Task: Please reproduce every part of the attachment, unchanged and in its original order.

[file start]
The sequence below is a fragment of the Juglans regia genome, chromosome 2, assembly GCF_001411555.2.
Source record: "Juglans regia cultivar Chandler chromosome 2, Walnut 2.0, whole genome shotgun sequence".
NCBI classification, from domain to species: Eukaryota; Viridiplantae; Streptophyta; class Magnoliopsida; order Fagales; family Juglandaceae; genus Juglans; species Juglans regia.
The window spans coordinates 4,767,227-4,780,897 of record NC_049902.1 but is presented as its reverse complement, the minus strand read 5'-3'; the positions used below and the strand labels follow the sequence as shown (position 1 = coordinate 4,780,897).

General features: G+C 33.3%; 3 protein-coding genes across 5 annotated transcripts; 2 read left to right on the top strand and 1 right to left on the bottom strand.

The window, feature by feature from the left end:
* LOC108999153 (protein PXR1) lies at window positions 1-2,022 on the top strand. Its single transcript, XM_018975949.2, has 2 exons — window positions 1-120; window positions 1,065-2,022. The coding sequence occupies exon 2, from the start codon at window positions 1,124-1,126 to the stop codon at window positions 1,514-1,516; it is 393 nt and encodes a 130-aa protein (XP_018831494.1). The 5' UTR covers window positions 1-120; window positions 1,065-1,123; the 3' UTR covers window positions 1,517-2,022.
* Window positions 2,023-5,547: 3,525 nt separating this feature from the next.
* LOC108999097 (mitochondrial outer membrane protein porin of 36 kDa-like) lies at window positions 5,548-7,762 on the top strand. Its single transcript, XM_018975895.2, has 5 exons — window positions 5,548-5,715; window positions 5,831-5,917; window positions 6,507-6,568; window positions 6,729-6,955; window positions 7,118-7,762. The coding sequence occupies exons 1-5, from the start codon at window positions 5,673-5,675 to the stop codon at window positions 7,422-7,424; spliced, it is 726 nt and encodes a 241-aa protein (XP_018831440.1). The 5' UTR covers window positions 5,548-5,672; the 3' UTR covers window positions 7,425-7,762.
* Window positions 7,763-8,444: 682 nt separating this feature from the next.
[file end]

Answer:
The sequence below is a fragment of the Juglans regia genome, chromosome 2, assembly GCF_001411555.2.
Source record: "Juglans regia cultivar Chandler chromosome 2, Walnut 2.0, whole genome shotgun sequence".
NCBI classification, from domain to species: Eukaryota; Viridiplantae; Streptophyta; class Magnoliopsida; order Fagales; family Juglandaceae; genus Juglans; species Juglans regia.
The window spans coordinates 4,767,227-4,780,897 of record NC_049902.1 but is presented as its reverse complement, the minus strand read 5'-3'; the positions used below and the strand labels follow the sequence as shown (position 1 = coordinate 4,780,897).

General features: G+C 33.3%; 3 protein-coding genes across 5 annotated transcripts; 2 read left to right on the top strand and 1 right to left on the bottom strand.

The window, feature by feature from the left end:
* LOC108999153 (protein PXR1) lies at window positions 1-2,022 on the top strand. Its single transcript, XM_018975949.2, has 2 exons — window positions 1-120; window positions 1,065-2,022. The coding sequence occupies exon 2, from the start codon at window positions 1,124-1,126 to the stop codon at window positions 1,514-1,516; it is 393 nt and encodes a 130-aa protein (XP_018831494.1). The 5' UTR covers window positions 1-120; window positions 1,065-1,123; the 3' UTR covers window positions 1,517-2,022.
* Window positions 2,023-5,547: 3,525 nt separating this feature from the next.
* LOC108999097 (mitochondrial outer membrane protein porin of 36 kDa-like) lies at window positions 5,548-7,762 on the top strand. Its single transcript, XM_018975895.2, has 5 exons — window positions 5,548-5,715; window positions 5,831-5,917; window positions 6,507-6,568; window positions 6,729-6,955; window positions 7,118-7,762. The coding sequence occupies exons 1-5, from the start codon at window positions 5,673-5,675 to the stop codon at window positions 7,422-7,424; spliced, it is 726 nt and encodes a 241-aa protein (XP_018831440.1). The 5' UTR covers window positions 5,548-5,672; the 3' UTR covers window positions 7,425-7,762.
* Window positions 7,763-8,444: 682 nt separating this feature from the next.